I should clarify that although my focus so far has been on representation in electronic media, where visual signs often dominate, I do not mean to restrict the term icon to pictorial signs. Out of convenience and to avoid needless digressions, I am blending terminology from the semiotics of Charles Peirce and the semiology of Ferdinand de Saussure in ways that admittedly do not do justice to the complexity of their respective analytical frameworks. I’m sure that those well-versed in Peircean semiotics would quibble with my possibly overbroad definition of the icon, but I am not drawing on Peirce’s semiotics as a whole. Still, any non-pedantic corrections or criticisms are welcome.

As I have already stated, an icon in the broadest sense is any sign in which the signifier bears an analogical resemblance to the signified. If the resemblance between signifier and signified in what appears to be an icon is only apparent and proves to be weak or false upon closer investigation, then the sign is less of an icon and more of a simulacrum. If there is no analogical connection between signifier and signified, and the relationship is arbitrary and conventional, then the sign is a symbol. However, a concept signified through an arbitrary symbol may be interpreted as an icon if it bears an analogical resemblance to another signified.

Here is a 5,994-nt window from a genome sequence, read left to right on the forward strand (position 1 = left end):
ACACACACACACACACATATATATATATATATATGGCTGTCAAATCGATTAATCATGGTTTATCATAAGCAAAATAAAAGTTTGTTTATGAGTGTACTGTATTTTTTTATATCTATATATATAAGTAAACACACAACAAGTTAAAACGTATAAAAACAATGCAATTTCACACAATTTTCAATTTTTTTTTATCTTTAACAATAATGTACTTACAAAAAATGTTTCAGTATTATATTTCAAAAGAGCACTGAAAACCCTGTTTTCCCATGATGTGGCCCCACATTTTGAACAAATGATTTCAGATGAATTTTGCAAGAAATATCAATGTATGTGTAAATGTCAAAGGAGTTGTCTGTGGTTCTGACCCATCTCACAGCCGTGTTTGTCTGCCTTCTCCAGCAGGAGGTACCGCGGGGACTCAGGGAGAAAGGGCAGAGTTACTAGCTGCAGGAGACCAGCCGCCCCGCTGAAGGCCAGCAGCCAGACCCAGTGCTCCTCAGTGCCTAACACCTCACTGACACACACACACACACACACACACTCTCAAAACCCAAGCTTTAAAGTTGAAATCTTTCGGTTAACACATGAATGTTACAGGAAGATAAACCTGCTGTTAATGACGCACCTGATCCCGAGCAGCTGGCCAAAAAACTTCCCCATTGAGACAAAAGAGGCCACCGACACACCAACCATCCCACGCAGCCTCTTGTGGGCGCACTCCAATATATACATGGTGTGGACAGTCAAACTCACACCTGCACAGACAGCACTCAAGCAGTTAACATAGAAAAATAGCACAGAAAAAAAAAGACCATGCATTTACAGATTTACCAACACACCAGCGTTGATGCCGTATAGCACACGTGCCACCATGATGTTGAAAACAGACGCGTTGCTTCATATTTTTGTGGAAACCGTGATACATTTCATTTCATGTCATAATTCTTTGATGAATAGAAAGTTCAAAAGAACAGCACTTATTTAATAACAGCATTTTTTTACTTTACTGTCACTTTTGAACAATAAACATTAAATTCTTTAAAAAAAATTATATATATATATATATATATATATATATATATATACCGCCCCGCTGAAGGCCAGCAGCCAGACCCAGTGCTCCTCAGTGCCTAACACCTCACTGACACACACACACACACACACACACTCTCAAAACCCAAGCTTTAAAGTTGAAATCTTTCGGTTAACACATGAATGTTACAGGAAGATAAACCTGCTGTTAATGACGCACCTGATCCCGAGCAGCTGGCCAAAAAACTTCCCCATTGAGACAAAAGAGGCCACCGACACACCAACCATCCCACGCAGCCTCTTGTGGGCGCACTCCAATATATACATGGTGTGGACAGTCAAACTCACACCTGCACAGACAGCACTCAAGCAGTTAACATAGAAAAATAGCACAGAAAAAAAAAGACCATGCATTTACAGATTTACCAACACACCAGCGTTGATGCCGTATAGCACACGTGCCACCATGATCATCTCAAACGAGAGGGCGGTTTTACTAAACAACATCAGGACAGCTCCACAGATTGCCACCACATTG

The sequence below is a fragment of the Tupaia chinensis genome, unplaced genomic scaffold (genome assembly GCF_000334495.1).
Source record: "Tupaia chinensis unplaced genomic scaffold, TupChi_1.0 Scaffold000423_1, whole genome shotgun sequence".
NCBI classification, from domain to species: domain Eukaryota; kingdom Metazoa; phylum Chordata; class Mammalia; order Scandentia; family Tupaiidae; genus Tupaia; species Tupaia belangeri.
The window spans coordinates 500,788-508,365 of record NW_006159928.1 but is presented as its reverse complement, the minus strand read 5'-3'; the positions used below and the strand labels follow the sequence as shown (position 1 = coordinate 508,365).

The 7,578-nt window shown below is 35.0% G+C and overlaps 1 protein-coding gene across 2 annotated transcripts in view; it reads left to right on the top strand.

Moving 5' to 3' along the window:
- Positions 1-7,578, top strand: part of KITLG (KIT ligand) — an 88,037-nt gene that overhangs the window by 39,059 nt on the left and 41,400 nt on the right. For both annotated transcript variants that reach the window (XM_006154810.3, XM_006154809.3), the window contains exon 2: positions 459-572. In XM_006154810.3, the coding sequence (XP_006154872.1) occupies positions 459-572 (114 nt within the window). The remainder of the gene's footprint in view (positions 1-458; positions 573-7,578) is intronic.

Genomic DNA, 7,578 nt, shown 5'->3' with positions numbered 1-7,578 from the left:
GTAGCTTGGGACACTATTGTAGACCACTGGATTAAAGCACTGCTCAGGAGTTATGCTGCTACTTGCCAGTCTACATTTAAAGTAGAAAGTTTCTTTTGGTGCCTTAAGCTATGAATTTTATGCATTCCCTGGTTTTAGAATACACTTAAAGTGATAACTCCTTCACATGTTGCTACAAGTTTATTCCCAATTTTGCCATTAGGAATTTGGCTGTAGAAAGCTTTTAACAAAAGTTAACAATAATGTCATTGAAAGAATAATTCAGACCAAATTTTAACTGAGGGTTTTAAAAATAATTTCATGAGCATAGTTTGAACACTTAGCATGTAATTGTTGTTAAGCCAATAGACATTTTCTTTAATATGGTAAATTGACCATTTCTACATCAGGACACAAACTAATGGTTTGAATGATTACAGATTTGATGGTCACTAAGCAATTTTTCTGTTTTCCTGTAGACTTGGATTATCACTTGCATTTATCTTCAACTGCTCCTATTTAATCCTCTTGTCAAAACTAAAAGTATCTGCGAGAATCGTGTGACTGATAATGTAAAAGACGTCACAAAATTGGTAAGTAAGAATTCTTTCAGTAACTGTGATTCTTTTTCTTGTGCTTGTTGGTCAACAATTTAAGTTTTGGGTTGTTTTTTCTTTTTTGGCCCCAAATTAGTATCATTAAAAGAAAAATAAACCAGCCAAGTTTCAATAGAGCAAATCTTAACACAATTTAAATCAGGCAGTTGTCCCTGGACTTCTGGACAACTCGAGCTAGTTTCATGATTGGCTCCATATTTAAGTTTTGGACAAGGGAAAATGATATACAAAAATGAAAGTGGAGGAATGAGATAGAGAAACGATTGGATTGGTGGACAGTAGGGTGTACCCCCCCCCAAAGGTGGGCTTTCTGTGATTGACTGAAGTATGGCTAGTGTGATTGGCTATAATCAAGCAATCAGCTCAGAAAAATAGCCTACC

The reader may notice that the way of thinking about semiotics outlined above, although it does not (I hope) deviate grossly from any of the core ideas of semiotics, shows something of an obsession with the icon, or with analogy as opposed to difference. Cultural Studies has always tended to focus on symbolic signs or symbolic aspects of signs as elements in differential sign-systems, while a Catholic approach to Cultural Studies, as I see it, would focus on iconic signs or iconic aspects of signs. The former approach, if taken to its extreme, offers a mystical semiotic vision of radical difference disintegrating into boundless, immanent plurality, while the latter approach offers a very different mystical vision: one of flourishing iconicity ascending the hierarchy of being to the transcendent Beatific Vision. Even so, one approach does not necessarily exclude the incorporation of the other, and they share some common elements.